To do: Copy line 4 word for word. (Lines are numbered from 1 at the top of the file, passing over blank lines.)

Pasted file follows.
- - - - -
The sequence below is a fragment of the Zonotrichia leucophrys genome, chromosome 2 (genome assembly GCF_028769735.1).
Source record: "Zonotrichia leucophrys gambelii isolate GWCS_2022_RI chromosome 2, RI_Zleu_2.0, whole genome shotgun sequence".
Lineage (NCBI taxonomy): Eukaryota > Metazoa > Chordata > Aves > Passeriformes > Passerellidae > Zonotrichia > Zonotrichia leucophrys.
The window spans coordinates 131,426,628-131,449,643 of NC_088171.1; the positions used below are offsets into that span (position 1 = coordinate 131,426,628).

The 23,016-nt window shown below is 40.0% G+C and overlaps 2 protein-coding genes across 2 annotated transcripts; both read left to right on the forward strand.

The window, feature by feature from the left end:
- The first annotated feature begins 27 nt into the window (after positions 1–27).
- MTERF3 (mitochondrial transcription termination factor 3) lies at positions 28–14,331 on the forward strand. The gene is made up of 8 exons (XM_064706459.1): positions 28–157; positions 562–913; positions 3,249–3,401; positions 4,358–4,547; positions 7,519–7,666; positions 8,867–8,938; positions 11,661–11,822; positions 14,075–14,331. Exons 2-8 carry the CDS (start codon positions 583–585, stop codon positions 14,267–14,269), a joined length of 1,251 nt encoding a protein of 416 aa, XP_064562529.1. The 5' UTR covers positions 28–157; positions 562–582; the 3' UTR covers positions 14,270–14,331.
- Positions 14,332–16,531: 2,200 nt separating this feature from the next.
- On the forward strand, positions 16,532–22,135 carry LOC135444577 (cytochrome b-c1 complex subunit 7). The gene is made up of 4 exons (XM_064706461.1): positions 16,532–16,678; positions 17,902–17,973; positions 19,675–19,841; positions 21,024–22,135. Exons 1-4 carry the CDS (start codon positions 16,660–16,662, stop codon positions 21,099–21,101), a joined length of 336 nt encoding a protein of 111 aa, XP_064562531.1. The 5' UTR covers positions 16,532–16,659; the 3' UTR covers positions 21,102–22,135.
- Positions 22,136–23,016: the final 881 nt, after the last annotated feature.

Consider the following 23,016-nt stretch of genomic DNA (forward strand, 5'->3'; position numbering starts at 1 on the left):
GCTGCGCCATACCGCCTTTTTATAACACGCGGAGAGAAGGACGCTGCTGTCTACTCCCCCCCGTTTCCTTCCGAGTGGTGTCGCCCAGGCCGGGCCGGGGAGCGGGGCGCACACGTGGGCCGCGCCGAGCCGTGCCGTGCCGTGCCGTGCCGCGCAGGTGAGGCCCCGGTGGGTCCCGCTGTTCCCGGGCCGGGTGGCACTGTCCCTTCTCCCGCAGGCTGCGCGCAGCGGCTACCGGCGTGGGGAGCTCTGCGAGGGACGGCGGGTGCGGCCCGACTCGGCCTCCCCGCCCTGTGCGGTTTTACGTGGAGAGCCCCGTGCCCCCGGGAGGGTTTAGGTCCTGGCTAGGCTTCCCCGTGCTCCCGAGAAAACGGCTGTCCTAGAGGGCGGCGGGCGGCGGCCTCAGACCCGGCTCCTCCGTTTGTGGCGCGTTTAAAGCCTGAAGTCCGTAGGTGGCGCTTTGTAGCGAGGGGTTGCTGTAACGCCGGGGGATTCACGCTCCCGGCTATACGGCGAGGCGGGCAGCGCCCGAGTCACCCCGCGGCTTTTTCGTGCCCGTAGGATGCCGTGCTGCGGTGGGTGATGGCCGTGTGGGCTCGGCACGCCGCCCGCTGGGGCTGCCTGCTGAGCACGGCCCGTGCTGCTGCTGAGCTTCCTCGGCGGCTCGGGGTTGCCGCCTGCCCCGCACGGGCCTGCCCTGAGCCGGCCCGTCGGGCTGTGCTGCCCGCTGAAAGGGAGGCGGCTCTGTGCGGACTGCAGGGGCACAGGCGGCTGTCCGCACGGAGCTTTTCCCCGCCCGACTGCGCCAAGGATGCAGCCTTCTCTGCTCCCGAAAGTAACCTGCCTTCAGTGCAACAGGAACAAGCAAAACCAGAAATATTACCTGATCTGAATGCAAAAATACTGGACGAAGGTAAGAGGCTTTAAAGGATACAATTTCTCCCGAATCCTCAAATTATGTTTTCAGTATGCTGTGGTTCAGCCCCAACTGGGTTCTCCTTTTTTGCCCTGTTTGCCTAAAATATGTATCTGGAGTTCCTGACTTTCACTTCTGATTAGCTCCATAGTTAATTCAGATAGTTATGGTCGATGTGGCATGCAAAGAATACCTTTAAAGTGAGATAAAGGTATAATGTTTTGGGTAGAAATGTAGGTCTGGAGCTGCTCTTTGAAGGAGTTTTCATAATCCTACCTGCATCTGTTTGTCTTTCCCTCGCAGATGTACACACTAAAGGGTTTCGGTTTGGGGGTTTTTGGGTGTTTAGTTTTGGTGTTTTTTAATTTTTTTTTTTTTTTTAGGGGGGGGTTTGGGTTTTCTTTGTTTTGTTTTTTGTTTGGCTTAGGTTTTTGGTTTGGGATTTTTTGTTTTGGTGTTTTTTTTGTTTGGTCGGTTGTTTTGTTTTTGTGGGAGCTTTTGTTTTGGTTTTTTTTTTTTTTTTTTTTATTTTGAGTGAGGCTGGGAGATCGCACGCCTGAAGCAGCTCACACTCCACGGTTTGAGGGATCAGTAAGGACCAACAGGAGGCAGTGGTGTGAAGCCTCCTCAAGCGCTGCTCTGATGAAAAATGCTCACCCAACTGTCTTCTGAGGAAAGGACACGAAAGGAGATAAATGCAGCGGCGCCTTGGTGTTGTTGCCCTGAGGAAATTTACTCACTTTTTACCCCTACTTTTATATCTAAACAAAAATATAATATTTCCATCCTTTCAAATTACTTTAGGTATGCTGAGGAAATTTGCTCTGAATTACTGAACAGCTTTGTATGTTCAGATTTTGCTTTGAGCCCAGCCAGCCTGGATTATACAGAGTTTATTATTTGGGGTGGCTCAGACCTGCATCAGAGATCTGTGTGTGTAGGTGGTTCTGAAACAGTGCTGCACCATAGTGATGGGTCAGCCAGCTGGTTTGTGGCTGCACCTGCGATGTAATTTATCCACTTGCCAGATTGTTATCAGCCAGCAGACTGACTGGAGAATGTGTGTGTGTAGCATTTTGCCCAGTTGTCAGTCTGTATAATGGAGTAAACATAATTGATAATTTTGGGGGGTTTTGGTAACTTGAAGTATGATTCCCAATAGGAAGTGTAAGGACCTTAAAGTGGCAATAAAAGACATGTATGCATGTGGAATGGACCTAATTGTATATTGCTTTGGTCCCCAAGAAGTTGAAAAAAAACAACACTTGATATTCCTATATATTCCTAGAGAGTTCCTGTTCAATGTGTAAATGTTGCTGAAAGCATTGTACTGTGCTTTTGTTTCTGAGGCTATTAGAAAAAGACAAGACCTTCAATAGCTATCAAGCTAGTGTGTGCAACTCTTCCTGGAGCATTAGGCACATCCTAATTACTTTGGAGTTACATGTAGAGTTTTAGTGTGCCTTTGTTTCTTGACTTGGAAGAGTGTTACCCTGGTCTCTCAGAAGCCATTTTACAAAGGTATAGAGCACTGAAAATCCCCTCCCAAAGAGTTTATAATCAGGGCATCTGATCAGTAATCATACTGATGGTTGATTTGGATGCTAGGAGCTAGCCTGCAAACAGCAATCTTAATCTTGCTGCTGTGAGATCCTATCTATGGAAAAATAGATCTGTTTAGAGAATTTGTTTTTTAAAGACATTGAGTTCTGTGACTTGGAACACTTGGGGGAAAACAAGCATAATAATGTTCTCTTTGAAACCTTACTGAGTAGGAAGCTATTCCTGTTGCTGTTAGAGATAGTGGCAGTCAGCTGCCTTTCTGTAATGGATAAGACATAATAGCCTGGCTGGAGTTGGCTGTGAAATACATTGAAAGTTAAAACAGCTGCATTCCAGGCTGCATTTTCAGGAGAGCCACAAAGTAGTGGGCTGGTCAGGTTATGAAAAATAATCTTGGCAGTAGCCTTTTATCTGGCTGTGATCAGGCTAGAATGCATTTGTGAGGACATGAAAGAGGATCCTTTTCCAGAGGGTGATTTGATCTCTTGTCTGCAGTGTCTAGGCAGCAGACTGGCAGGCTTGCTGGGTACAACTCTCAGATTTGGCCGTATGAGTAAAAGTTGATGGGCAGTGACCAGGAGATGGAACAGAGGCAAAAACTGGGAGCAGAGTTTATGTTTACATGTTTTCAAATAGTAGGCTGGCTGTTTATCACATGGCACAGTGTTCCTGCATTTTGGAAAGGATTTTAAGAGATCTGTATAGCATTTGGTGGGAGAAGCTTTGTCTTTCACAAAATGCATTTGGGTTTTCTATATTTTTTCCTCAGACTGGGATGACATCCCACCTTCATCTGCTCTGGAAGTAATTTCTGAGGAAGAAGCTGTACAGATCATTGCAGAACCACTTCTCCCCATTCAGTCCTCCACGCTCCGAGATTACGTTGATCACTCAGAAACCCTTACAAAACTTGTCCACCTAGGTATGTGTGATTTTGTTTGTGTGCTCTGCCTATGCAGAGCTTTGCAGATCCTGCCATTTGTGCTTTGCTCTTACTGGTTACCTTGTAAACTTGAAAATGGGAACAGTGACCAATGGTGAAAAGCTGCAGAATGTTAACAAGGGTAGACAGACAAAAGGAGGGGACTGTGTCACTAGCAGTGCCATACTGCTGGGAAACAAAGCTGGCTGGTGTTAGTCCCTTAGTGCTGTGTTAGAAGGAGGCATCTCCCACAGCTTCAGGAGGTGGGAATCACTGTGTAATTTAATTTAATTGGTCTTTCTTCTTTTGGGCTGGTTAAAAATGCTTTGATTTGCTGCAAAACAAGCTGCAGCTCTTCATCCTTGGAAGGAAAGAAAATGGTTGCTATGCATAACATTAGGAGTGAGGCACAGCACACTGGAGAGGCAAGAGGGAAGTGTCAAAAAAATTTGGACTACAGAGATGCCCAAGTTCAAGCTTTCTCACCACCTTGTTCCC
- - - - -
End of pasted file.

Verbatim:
The window spans coordinates 131,426,628-131,449,643 of NC_088171.1; the positions used below are offsets into that span (position 1 = coordinate 131,426,628).